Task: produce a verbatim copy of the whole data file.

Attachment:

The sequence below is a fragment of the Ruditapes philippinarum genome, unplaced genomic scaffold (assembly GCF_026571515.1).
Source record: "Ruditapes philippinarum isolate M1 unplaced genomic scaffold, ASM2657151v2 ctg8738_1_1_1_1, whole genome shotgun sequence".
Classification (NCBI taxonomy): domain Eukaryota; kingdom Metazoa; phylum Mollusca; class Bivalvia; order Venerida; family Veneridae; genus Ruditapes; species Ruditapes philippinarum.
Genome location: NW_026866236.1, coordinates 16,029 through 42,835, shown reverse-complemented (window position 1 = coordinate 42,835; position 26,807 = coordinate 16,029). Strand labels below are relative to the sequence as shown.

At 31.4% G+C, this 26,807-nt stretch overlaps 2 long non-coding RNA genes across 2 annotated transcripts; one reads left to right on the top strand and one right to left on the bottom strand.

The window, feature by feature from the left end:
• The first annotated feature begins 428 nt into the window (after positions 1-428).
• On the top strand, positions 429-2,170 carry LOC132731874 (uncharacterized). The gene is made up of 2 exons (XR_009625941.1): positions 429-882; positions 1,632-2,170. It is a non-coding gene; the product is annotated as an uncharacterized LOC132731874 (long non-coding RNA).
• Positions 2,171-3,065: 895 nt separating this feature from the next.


The sequence below is a fragment of the Ruditapes philippinarum genome, unplaced genomic scaffold (assembly GCF_026571515.1).
Source record: "Ruditapes philippinarum isolate M1 unplaced genomic scaffold, ASM2657151v2 ctg8738_1_1_1_1, whole genome shotgun sequence".
Classification (NCBI taxonomy): domain Eukaryota; kingdom Metazoa; phylum Mollusca; class Bivalvia; order Venerida; family Veneridae; genus Ruditapes; species Ruditapes philippinarum.
Genome location: NW_026866236.1, coordinates 16,029 through 42,835, shown reverse-complemented (window position 1 = coordinate 42,835; position 26,807 = coordinate 16,029). Strand labels below are relative to the sequence as shown.

At 31.4% G+C, this 26,807-nt stretch overlaps 2 long non-coding RNA genes across 2 annotated transcripts; one reads left to right on the top strand and one right to left on the bottom strand.

The window, feature by feature from the left end:
• The first annotated feature begins 428 nt into the window (after positions 1-428).
• On the top strand, positions 429-2,170 carry LOC132731874 (uncharacterized). The gene is made up of 2 exons (XR_009625941.1): positions 429-882; positions 1,632-2,170. It is a non-coding gene; the product is annotated as an uncharacterized LOC132731874 (long non-coding RNA).
• Positions 2,171-3,065: 895 nt separating this feature from the next.